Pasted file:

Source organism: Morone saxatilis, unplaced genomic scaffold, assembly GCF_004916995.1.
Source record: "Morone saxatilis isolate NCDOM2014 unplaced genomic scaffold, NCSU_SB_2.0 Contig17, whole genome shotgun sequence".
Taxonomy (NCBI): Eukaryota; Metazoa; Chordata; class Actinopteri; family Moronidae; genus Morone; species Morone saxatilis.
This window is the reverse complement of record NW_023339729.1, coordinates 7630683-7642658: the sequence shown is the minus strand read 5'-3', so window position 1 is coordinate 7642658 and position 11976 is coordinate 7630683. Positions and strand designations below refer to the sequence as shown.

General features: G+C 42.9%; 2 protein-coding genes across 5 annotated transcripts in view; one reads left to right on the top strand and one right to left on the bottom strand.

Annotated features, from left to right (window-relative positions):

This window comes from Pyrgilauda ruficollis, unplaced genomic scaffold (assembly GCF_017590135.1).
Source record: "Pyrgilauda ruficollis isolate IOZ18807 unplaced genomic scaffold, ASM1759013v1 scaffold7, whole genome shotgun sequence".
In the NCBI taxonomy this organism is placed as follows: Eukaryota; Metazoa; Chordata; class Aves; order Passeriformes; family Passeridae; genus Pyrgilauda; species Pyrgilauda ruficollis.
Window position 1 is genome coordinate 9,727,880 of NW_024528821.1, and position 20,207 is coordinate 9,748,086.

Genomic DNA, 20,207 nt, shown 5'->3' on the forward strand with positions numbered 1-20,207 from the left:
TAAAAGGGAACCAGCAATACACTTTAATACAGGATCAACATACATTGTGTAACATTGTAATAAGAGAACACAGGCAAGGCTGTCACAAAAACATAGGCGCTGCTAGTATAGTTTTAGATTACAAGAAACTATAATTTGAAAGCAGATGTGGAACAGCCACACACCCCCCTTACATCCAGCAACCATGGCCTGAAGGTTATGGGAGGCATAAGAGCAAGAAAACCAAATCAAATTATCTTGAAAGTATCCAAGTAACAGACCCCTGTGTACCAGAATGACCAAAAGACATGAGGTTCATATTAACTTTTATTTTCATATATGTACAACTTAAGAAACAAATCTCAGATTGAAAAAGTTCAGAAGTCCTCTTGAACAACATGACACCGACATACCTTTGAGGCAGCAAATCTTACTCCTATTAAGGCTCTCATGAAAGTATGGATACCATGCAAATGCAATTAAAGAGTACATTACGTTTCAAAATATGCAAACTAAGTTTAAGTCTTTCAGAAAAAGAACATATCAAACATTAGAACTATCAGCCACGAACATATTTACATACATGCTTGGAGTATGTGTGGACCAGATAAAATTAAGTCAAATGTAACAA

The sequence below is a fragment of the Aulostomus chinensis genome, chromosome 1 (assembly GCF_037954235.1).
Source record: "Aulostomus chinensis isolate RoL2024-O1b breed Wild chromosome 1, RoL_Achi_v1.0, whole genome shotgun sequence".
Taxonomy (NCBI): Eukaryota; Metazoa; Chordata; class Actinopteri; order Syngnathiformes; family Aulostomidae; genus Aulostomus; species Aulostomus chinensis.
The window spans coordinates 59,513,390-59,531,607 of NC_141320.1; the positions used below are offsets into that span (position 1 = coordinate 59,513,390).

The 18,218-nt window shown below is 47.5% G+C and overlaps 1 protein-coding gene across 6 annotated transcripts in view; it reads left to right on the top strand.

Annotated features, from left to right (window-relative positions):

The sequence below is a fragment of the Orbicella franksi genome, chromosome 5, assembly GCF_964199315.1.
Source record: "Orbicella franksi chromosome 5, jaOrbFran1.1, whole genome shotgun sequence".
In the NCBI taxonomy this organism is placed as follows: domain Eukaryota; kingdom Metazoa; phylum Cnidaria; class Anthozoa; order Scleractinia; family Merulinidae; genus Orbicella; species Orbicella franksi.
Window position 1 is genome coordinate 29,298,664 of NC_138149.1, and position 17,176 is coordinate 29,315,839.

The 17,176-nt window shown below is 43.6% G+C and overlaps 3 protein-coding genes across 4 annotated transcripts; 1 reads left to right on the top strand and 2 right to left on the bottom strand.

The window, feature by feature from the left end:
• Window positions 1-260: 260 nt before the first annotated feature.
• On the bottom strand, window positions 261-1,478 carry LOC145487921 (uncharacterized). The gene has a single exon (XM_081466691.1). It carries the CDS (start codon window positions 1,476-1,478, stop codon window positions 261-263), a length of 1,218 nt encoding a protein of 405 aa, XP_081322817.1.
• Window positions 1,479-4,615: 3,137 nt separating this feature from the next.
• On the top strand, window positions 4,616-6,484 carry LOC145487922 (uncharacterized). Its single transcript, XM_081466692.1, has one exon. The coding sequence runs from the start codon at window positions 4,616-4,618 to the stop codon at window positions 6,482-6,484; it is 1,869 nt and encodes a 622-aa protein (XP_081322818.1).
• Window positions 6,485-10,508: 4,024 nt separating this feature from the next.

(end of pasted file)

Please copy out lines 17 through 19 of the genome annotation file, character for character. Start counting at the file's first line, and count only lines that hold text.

The 18,218-nt window shown below is 47.5% G+C and overlaps 1 protein-coding gene across 6 annotated transcripts in view; it reads left to right on the top strand.

Annotated features, from left to right (window-relative positions):

The sequence below is a fragment of the Orbicella franksi genome, chromosome 5, assembly GCF_964199315.1.